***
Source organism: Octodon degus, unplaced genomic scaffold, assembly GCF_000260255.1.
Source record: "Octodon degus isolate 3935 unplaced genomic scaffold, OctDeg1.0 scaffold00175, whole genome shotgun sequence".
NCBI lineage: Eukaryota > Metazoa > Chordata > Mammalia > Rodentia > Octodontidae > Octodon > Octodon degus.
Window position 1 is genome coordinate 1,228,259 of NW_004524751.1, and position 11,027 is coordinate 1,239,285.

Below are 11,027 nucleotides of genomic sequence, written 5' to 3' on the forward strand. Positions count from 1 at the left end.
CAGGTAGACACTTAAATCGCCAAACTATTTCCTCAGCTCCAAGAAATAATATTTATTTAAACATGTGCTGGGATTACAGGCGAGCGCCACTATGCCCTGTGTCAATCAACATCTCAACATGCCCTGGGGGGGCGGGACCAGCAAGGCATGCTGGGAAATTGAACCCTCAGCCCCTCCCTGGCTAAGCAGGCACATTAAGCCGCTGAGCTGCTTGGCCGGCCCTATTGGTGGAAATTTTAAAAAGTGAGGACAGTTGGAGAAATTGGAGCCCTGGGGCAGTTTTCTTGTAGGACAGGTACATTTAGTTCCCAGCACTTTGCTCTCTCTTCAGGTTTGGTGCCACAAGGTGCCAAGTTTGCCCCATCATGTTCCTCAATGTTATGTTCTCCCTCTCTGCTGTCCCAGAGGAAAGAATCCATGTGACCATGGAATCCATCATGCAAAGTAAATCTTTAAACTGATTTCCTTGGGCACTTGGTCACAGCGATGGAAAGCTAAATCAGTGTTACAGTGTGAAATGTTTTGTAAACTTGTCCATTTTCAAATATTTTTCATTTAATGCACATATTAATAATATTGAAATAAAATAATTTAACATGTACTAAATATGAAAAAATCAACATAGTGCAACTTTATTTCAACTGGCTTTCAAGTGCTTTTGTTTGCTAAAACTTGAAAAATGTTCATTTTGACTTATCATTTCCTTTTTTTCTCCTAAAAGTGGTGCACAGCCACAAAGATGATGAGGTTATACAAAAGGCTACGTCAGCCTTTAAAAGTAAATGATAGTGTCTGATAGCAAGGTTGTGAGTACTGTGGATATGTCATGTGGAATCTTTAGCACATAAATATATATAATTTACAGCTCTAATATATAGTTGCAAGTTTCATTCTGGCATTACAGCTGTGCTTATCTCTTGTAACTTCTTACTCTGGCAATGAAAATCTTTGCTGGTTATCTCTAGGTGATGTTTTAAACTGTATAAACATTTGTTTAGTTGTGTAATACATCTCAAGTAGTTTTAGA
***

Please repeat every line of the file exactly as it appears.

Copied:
Source organism: Octodon degus, unplaced genomic scaffold, assembly GCF_000260255.1.
Source record: "Octodon degus isolate 3935 unplaced genomic scaffold, OctDeg1.0 scaffold00175, whole genome shotgun sequence".
NCBI lineage: Eukaryota > Metazoa > Chordata > Mammalia > Rodentia > Octodontidae > Octodon > Octodon degus.
Window position 1 is genome coordinate 1,228,259 of NW_004524751.1, and position 11,027 is coordinate 1,239,285.

Below are 11,027 nucleotides of genomic sequence, written 5' to 3' on the forward strand. Positions count from 1 at the left end.
CAGGTAGACACTTAAATCGCCAAACTATTTCCTCAGCTCCAAGAAATAATATTTATTTAAACATGTGCTGGGATTACAGGCGAGCGCCACTATGCCCTGTGTCAATCAACATCTCAACATGCCCTGGGGGGGCGGGACCAGCAAGGCATGCTGGGAAATTGAACCCTCAGCCCCTCCCTGGCTAAGCAGGCACATTAAGCCGCTGAGCTGCTTGGCCGGCCCTATTGGTGGAAATTTTAAAAAGTGAGGACAGTTGGAGAAATTGGAGCCCTGGGGCAGTTTTCTTGTAGGACAGGTACATTTAGTTCCCAGCACTTTGCTCTCTCTTCAGGTTTGGTGCCACAAGGTGCCAAGTTTGCCCCATCATGTTCCTCAATGTTATGTTCTCCCTCTCTGCTGTCCCAGAGGAAAGAATCCATGTGACCATGGAATCCATCATGCAAAGTAAATCTTTAAACTGATTTCCTTGGGCACTTGGTCACAGCGATGGAAAGCTAAATCAGTGTTACAGTGTGAAATGTTTTGTAAACTTGTCCATTTTCAAATATTTTTCATTTAATGCACATATTAATAATATTGAAATAAAATAATTTAACATGTACTAAATATGAAAAAATCAACATAGTGCAACTTTATTTCAACTGGCTTTCAAGTGCTTTTGTTTGCTAAAACTTGAAAAATGTTCATTTTGACTTATCATTTCCTTTTTTTCTCCTAAAAGTGGTGCACAGCCACAAAGATGATGAGGTTATACAAAAGGCTACGTCAGCCTTTAAAAGTAAATGATAGTGTCTGATAGCAAGGTTGTGAGTACTGTGGATATGTCATGTGGAATCTTTAGCACATAAATATATATAATTTACAGCTCTAATATATAGTTGCAAGTTTCATTCTGGCATTACAGCTGTGCTTATCTCTTGTAACTTCTTACTCTGGCAATGAAAATCTTTGCTGGTTATCTCTAGGTGATGTTTTAAACTGTATAAACATTTGTTTAGTTGTGTAATACATCTCAAGTAGTTTTAGA